Five Things I hate about Websites

Picture of a websiteThere’s a lot of websites in the world these days and we’ve all had our share of experiences in navigating our way around them. I’m no different to any other user – I go to websites looking for stuff and if I don’t find it – I don’t stay. What are the things most likely to turn me off?

1. Have a landing page

You know what I mean? You click on the link and it invites you to ‘click here to enter’. You’re kidding me, aren’t you? Didn’t I just do that? Good luck with your projects…

2. Take more than a few seconds to load

Please understand that I and many other people in this world do not have access to lightning fast broadband. I couldn’t have even if I paid for the mega plan which allows movie downloads. In places like India ‘broadband’ is 256kbps. So although your wonderful, sophisticated site with the video clip and the revolving banner may look good in downtown New York, it’ll take so long to load I’ll go away. Heck, I even give up on trying to edit my own site when it all slows down to turtle speed.

3. Make me use ‘best guess’ to get around

This is (unfortunately) most often true of large, complex sites, like Government departments. Here I am on the home page. I want to know about x. I gaze at the menus, maybe even use the search facility. No x. OK, let’s try this entry on the menu. Surely there’ll be a bit about x there. Nope. Let’s see now… Let me tell you – unless my life depends upon it, I’m not going to stay messing about on your home page looking for the ‘contact’ page or some item on your list of products. If you want to know what I mean, go to a few sites like Brother that manufactures printers and see if you can find how to update your printer driver.

4. Bombard me with ads

I know people take advantage of paid ads on their sites. I understand. But there’s a limit. I particularly hate the ‘you are our 5 millionth customer – click here to see what you’ve won’. Yes, I can prevent some of these and I don’t get most pop-ups but I doubt you could filter them all. And having to go through an ad (like a landing page) to get to your site? Sorry, you’ll have to do without my patronage.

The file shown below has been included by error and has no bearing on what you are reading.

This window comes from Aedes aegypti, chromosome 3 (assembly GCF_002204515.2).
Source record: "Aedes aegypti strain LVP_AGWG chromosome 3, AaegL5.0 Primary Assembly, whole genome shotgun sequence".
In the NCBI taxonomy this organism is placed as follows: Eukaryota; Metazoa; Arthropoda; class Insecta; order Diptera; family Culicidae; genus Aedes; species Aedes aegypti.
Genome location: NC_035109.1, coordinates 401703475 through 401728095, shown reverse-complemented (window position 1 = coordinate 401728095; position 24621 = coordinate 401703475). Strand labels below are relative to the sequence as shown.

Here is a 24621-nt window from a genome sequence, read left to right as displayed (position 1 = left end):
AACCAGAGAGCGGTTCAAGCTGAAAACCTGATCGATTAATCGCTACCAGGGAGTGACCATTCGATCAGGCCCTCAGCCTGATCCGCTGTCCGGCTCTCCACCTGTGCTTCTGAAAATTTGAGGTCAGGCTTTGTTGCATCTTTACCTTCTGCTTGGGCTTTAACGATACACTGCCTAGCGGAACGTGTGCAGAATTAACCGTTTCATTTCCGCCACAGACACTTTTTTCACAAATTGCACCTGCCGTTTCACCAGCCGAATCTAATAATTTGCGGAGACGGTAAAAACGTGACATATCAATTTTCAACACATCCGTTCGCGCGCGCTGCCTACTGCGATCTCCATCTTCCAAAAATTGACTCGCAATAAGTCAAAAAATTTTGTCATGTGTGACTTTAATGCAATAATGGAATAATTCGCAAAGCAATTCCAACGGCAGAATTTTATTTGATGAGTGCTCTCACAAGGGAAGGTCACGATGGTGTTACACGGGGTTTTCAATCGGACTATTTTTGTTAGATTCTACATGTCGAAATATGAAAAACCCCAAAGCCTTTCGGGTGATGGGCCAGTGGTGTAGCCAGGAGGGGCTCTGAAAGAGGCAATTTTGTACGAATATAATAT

5. Don’t bother about spelling and grammar

A word to the wise; read your copy aloud. I’m likely to stay on your home page for long enough to find what I want or not at all. I’m unlikely to want to read a few pages of sanctimonious statements about your desire to offer the very best service and a list of your KPI’s. Get your message out briefly (like in less than 500 words) and make sure it is grammatically correct and that there are no spelling mistakes. I’m an Australian – you can use American or English spelling – as long as it’s correct.

Okay, rant over. What things about websites get up your nose? And yes, I will write a post about things you could do to make your visitors’ web experience the best you can manage.

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About Greta van der Rol

I'm an author of fast-paced, action-adventure novels, mainly space opera - although I've been known to write in other genres. I live not far from the coast in Queensland, Australia and enjoy photography and cooking when I'm not bent over the computer. I have a degree in history and a background in building information systems, both of which go a long way toward helping me in my writing endeavours.

Posted on 27 August 2011, in Life and things, On writing and tagged , . Bookmark the permalink. 24 Comments.

  1. Cutesy animation, especially the kind that “follows” the mouse. When it first came out, it was innovative, now it’s just irritating. Plus slow to download. Absolutely agree on the sites that require you to be intuitive to find anything. Though this does follow along the same lines as going to “start” to turn the computer off.

  2. What puts me off are web sites that play music the minute you enter them. Even worse, are the one that don’t have a stop button. Even if the music is something I like,– it rarely is — I didn’t surf to your site to listen to music.

    The same with Flash animation. Give a Skip button. Basically anything that makes me wait or click on too many other other buttons will make me shut the site down and go somewhere else.

  3. People also need to make their web sites easy to navigate. Make sure they can get any where they want and leave easily. And every page should have links to get to any other page.

    I’m amazed when I look up an author and they have no buy links on the Home page. You need to put the product front and center. Anything that makes a browser have to look around, or think will lose people and they won’t bookmark your page. The ‘I want it now!’ crowd grows larger. We’ve become so used to things being fast. Instant gratification.

  4. I agree that the music playing is the worst. I also don’t care for the “games” on a site. That is not why I visit most sites (unless it really is a game site).

  5. play music = instant back button

    pop-up ads!

    Moving ads!

    ask me to sign up as member before I can buy/browse

    play a video without asking me

    are coy about postage (as in: can’t fucking find any info on whether I have to pay and how much)